Earlier this week, we noted that the University of North Carolina at Chapel Hill defeated the group known as Students for Fair Admissions in a case before a United States District Court in which the university was accused by SFFA of discriminating against white and Asian American applicants in its admissions process. It marked the third high-profile defeat for SFFA in recent court cases (not including losses in the appeals process) as the group previously sued both the University of Texas at Austin and Harvard University — to no avail. But despite their losses, which have got to be incredibly demoralizing, the group’s longtime leader, Edward Blum, has put a positive spin on failure.
As Mr. Blum is quoted in a piece by Nick Anderson in The Washington Post entitled “Legal victory for UNC on race-conscious admissions comes as Supreme Court weighs whether to take up the issue,” “‘It is not unusual for high-profile and difficult legal cases to be resolved at the Supreme Court rather than the lower courts,’ Blum said Tuesday. ‘Students for Fair Admissions anticipated likely losses at the district court in all of the challenges to college admissions.'” Oh please. Rewind a few years and there’s no way that Edward Blum and SFFA would have been happy with these three decisive defeats, especially the Harvard defeat some thought could very well have swung their way. These outcomes are not what the one-man band challenging Affirmative Action had in mind and, no, Mr. Blum, it is unusual for high-profile and difficult legal cases to be resolved at the Supreme Court. Most cases — even high profile, difficult cases — don’t make the Supreme Court’s docket. But nice try there! We do love that spin.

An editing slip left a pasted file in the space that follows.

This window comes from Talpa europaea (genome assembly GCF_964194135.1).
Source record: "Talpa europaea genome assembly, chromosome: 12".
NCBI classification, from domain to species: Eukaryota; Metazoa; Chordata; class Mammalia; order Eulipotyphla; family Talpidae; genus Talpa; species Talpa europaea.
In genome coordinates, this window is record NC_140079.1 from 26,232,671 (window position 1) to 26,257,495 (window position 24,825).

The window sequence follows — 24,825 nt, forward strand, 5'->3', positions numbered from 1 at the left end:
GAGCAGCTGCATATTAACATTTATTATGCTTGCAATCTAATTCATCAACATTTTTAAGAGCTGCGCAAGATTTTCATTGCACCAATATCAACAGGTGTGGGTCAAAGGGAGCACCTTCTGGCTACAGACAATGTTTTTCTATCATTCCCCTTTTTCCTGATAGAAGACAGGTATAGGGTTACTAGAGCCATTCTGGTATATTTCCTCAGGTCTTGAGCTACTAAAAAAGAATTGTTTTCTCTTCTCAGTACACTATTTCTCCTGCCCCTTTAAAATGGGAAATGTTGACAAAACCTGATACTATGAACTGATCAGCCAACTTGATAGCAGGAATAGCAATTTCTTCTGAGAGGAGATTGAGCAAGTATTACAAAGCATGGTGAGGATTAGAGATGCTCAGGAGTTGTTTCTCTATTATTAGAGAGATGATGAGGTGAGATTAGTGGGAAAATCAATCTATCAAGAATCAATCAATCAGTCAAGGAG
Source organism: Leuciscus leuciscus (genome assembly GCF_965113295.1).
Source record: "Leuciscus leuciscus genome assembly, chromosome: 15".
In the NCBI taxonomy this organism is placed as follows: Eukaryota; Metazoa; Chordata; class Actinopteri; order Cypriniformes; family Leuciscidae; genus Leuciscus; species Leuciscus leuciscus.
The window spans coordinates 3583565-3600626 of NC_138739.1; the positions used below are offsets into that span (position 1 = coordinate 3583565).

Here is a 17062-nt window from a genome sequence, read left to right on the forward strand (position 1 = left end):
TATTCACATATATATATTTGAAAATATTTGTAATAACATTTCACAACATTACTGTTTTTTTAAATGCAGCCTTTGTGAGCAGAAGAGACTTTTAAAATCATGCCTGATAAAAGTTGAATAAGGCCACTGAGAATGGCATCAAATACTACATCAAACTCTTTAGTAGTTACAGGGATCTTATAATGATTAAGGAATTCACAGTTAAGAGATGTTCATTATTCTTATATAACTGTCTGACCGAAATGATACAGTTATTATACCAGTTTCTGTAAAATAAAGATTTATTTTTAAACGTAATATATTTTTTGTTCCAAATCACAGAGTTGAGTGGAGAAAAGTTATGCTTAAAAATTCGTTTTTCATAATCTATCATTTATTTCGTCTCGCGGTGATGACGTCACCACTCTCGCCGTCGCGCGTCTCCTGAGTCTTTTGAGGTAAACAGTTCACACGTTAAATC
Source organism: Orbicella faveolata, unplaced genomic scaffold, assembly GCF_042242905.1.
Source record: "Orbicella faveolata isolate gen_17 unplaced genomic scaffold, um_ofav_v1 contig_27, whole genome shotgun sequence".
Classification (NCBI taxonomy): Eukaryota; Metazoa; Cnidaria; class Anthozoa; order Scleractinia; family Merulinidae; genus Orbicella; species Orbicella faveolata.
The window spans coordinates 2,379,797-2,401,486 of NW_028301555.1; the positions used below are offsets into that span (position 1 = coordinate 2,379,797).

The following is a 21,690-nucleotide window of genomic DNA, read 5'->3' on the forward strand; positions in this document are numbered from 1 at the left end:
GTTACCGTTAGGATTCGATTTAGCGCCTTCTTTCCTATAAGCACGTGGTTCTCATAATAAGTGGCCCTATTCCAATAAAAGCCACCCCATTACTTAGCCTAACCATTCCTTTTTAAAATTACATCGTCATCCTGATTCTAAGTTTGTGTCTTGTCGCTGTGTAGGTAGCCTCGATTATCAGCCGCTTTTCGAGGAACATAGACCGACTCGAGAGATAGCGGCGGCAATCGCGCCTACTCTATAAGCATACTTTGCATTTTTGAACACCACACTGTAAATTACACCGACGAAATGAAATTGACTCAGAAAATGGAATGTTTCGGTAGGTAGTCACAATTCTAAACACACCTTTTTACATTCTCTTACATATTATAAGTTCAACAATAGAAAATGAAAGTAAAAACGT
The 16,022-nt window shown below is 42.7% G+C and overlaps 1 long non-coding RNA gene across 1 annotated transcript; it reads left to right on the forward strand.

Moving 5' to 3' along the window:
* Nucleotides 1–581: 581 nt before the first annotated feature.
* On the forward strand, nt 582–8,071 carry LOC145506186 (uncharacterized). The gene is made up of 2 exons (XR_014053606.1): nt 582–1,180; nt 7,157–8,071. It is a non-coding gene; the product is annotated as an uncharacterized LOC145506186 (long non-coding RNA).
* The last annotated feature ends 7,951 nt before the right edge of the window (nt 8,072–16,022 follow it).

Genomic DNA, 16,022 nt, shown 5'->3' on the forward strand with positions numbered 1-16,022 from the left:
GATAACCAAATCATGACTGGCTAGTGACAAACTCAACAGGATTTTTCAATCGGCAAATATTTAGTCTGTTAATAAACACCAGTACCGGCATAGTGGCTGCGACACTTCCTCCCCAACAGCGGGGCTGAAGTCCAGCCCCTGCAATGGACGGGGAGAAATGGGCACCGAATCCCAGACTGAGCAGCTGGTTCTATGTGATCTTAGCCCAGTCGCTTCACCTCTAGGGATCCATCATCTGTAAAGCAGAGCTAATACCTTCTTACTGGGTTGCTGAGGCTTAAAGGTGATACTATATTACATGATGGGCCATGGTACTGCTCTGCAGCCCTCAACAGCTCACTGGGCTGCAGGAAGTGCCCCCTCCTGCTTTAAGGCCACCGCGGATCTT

The fact is if this case does end up before the Supreme Court — and it has a while to go before it would get there — the decisively conservative majority could rule that the consideration of race in college admissions is unlawful. But this case is not yet on our nation’s highest court’s docket and until it is, well, Mr. Blum is behind the eight-ball.
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